The Cut

Tuesday, 20 September 2011

A sense of place is a strange creature when you're reading fiction set in a particular location, and with almost all of George Pelecanos' sixteen novels set in the gritty streets of downtown Washington D.C. the reader may or may not feel the need for a map to accompany the narrative as the characters make their way through the setting.

I've griped before about the matter of maps in fiction, most recently re. Ian Rankin's Glasgow, noting books with Reading Group Notes at the back accompanied by a map, although it's impossible to locate most of the locations in the story on the map.  If you go to the trouble of whacking a map inside the covers you might as well select one that allows the reader to figure out (roughly) where we are.

Most of us, for example, aren't overly familiar with the geography of downtown Washington, so you might think some form of cartographic assistance would be appreciated, but Pelecanos has a style that slips over the ground well enough to make one unnecessary.

If you wanted to quibble, you might end up interpreting the detail thrown into the narrative here as padding (there's certainly enough of it there to raise that suspicion) but it's almost a case of an author who renders the question of an accompanying map immaterial by going to a level where you'd need a small scale street directory if the anorak brigade were going to be able to check these things out.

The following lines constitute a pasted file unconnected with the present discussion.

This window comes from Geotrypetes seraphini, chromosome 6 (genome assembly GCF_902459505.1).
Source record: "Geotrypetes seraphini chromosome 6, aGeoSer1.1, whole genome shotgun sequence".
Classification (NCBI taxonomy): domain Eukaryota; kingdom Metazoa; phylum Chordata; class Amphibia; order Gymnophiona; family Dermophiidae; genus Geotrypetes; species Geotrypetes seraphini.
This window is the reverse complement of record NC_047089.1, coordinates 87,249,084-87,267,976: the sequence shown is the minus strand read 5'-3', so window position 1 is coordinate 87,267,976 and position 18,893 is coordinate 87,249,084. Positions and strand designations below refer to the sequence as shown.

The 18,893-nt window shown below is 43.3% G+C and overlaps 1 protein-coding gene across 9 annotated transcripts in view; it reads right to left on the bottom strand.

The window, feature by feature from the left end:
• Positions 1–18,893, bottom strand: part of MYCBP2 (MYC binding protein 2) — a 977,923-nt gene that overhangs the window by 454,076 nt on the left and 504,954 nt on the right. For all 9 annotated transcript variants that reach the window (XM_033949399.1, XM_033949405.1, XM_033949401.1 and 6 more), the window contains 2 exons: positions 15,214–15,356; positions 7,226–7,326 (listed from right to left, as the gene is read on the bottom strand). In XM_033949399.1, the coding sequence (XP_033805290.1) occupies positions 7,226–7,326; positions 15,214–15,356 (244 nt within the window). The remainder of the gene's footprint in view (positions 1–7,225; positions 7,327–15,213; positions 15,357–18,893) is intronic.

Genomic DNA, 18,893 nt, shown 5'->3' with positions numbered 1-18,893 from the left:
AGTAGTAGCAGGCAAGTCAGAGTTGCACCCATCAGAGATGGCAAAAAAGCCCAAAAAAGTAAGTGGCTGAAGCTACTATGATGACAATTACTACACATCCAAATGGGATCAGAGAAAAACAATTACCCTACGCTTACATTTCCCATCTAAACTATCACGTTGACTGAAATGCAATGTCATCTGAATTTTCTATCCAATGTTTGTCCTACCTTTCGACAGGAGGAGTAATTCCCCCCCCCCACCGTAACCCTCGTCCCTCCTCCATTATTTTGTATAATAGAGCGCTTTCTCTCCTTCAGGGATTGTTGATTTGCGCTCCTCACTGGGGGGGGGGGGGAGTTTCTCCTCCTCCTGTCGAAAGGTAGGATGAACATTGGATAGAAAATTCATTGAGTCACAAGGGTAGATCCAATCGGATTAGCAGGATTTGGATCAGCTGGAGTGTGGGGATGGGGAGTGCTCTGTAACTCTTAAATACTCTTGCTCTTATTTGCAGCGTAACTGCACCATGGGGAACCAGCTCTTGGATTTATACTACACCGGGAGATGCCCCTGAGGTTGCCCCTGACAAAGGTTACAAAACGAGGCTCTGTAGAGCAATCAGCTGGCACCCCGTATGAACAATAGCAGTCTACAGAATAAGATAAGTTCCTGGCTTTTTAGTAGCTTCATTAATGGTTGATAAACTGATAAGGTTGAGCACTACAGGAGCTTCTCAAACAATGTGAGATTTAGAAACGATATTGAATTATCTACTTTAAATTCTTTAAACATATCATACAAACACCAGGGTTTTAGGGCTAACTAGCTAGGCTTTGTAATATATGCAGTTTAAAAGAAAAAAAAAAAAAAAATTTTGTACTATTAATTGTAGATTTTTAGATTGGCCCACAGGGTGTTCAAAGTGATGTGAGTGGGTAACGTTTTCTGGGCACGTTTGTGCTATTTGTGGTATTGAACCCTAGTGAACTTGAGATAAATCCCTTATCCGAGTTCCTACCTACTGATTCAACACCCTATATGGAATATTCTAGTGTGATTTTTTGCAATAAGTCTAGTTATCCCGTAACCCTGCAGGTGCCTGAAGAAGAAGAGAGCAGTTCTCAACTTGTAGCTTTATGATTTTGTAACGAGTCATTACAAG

The main issue, as far as I can see, is keeping the reader going, turning the pages and heading towards the conclusion and Pelecanos manages to do that rather well. He's a class act, and I don't recall spending any more than a day or two on any of his previous efforts because I wanted to find out the ending.

Which is what it's all about in crime fiction isn't it?

I'd actually gone off Mr P's work a while back, largely due to the psycho'd out factor, but this time around there's less focus on the extreme end of the psycho- and sociopath spectrum, though you wouldn't be wanting to run across any of these dudes late at night in a dark alley.

Iraq War veteran Spero Lucas has picked up a nice little earner as an unlicensed private investigator, doing leg work for, among others, a prominent criminal lawyer. On the side he tracks down objects that have gone missing, operating on a 40% commission. The two strands of his career run together when his work on the ground results in a teenage kid getting off a car stealing rap, largely because Spero's photographic investigations of the scene of the arrest calls the accuracy of the eye witness testimony into question.

Those photographic investigations are, by the way, carried out using the private investigator's new best friend, the iPhone. As Spero mentions at one point he could have taken a camera, a notebook and a voice recorder but he's got the lot in a device that fits in the palm of his hand.


© Ian Hughes 2012